business, you need to be helpful, visible and trusted by your potential customers.

Do many companies come to you that don’t have a significant digital presence?

It’s a mixture, for sure. Some companies will just be starting out, while some will have been around for many years and simply want a fresh set of eyes on their growth plans and
marketing strategy. You can have established companies in Cornwall that have been
successful for many years and have little to no digital presence. This is fine, but when they
want to recruit top talent or generate more business, they will want to consider putting their best foot forward.

What were the challenges of opening a Newquay office with Covid in the background?

It presented a couple of opportunities. In Canada, when Covid first hit, there was a dip in business for about four weeks when everyone panicked and paused their marketing campaigns, a knee jerk reaction to an unusual situation. Following that, we saw our most
extensive growth period in Canada. So we were able to grow there, which then coincided with the launch in Newquay. So, I think it was good timing.

Is there much involvement with the Canada office on a day-to-day business?

Marwick Marketing runs under one umbrella, and in terms of education, like internal training, it’s all the same stuff. But in Canada, we’re a team of 23, and in the UK, there
are three of us at the moment with two new people coming this autumn. We definitely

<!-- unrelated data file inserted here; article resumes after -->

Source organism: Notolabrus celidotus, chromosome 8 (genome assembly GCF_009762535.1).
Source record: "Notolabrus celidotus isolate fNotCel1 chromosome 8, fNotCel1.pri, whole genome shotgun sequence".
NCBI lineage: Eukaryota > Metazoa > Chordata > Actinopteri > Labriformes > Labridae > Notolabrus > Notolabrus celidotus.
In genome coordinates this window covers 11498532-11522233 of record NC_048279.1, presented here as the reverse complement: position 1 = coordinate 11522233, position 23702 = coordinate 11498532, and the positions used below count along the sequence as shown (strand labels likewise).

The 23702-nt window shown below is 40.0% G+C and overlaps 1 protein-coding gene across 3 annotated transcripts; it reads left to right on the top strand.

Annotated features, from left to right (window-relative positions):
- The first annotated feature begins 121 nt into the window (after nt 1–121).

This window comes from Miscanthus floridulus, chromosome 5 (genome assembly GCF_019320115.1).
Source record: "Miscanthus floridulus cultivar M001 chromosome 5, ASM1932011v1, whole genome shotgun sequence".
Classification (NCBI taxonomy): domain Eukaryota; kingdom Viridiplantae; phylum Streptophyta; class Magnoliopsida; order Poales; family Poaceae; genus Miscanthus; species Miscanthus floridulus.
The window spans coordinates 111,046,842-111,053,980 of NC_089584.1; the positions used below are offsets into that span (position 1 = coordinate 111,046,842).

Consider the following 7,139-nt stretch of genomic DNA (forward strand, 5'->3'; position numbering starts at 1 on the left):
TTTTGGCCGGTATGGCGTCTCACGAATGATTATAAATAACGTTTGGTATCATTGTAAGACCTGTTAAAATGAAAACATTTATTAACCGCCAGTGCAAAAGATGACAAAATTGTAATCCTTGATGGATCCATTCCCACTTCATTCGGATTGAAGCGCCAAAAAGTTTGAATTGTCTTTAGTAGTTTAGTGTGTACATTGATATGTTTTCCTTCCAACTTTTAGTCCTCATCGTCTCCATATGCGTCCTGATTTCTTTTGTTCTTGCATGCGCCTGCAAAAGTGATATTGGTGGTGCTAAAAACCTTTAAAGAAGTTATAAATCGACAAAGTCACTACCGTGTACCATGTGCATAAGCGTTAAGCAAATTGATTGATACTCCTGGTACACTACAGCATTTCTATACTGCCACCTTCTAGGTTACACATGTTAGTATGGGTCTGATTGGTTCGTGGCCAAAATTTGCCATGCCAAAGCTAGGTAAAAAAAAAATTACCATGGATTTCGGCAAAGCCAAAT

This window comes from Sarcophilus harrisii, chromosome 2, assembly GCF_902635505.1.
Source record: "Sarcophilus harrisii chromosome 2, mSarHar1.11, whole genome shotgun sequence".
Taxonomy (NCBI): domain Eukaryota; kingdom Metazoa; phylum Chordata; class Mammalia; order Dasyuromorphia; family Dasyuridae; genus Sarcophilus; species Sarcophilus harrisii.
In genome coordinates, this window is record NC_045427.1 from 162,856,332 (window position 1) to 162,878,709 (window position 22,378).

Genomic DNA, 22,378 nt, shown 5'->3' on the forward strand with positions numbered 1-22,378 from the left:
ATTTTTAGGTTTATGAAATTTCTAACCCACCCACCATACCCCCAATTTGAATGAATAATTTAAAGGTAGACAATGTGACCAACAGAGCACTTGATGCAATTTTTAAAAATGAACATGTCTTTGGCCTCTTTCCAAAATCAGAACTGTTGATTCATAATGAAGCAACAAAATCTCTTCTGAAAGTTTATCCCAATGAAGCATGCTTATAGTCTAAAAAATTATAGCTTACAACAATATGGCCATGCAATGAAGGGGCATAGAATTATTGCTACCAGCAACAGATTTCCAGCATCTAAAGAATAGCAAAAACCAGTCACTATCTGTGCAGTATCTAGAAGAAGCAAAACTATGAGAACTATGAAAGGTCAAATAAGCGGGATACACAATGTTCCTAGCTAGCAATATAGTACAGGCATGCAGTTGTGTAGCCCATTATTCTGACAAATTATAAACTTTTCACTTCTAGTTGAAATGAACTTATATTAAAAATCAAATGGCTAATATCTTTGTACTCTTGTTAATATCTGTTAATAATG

have our own little bubbles, but we share many resources back and forth, which is good. I like to think of Marwick Marketing as the local Cornish marketing agency with global expertise and experience.

What are the plans for growing the business in Cornwall?

We know that there’s a sweet spot for digital marketing agencies, and in Canada, we are at
that sweet spot.

We’re not a large agency where clients get lost in an extensive list, we know every single one of our clients, and we get to really understand their business. Equally, we’re not a small agency, we don’t contract any of our work, everything we do is done by our team. This is important for the quality of work and security.

As an entrepreneur, do you have any thoughts of rekindling any surf type businesses?

When we moved back last year, I said I wouldn’t do anything within the surf industry.
But then fast forward to more recently, I’ve been doing a lot more surf contests again,
and recently I won the 2022 Masters British Longboard Union title. So I thought, you know
what, I have this fantastic marketing agency and all this experience of Errant Surf, I should
do something.

I’ve just launched an online surf shop called 10 Over Surf, driven by some high-quality content marketing under the banner of Longboarder Magazine, which will be digital first – lots of film, videos, podcasts and a once a year kind of coffee table magazine.

At Marwick Marketing, we’ve spent the last ten years growing ecommerce shops in Canada from start up’s to multimillion dollar companies – so why not have my own ecommerce brand?

Has your passion for surfing never diminished, even when you were in the mountains in Canada?

Due to the circumstances of moving to Canada, I blocked everything to do with surfing out of my life.

I didn’t choose to move to the mountains, and surfing has been a massive part of my life since I was nine. It felt bizarre; it wasn’t very nice leaving something like that so abruptly,
something ingrained in your DNA.